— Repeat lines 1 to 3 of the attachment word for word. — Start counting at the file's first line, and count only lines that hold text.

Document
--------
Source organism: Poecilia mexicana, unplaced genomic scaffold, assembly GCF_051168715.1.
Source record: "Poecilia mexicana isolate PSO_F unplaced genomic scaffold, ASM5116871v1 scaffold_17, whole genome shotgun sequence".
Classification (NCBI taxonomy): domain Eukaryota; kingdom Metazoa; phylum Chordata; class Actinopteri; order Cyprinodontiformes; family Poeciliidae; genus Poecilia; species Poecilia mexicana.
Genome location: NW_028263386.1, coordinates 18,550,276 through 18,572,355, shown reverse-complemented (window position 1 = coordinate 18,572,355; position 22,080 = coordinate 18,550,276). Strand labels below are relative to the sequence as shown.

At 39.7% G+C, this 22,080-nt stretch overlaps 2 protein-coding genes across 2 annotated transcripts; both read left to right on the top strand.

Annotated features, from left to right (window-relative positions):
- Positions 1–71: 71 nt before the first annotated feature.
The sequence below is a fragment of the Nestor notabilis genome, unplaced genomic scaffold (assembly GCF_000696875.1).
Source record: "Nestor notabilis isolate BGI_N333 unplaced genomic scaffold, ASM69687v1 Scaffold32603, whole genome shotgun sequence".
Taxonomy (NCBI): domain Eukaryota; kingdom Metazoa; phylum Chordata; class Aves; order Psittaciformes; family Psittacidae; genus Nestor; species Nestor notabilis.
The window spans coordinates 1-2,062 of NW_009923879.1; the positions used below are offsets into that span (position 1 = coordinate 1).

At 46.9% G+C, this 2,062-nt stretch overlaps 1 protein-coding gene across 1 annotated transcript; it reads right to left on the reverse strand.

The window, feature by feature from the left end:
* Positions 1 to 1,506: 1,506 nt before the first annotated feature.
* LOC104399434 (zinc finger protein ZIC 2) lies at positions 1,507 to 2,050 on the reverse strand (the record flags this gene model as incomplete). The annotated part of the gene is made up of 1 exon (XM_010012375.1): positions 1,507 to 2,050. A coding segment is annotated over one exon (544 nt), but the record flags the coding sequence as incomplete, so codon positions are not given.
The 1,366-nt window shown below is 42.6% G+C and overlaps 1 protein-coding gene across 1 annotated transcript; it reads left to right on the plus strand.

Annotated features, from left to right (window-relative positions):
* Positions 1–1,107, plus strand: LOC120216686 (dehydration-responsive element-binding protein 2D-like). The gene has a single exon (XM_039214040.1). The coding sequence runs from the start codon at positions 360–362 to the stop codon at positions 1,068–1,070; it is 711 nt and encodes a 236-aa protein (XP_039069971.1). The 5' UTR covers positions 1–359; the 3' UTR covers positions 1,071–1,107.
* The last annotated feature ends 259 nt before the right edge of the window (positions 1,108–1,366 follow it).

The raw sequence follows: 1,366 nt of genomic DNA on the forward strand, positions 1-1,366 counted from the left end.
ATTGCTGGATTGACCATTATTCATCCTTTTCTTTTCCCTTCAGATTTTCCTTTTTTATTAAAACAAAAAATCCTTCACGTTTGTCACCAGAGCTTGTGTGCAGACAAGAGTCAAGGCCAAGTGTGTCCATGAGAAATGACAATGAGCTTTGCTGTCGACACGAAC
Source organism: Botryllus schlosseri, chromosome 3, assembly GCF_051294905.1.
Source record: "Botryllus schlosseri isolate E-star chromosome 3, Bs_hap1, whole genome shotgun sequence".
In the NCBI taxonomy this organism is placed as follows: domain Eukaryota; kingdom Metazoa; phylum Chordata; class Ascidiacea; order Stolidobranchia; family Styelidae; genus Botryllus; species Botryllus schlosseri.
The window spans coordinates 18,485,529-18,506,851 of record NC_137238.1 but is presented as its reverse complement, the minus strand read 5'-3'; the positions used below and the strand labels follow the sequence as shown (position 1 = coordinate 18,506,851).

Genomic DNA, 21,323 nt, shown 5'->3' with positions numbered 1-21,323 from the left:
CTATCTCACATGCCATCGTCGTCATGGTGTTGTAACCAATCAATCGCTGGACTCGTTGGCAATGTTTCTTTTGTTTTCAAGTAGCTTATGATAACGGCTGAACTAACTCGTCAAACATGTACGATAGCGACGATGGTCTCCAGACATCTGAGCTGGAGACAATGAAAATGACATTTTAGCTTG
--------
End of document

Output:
Source organism: Poecilia mexicana, unplaced genomic scaffold, assembly GCF_051168715.1.
Source record: "Poecilia mexicana isolate PSO_F unplaced genomic scaffold, ASM5116871v1 scaffold_17, whole genome shotgun sequence".
Classification (NCBI taxonomy): domain Eukaryota; kingdom Metazoa; phylum Chordata; class Actinopteri; order Cyprinodontiformes; family Poeciliidae; genus Poecilia; species Poecilia mexicana.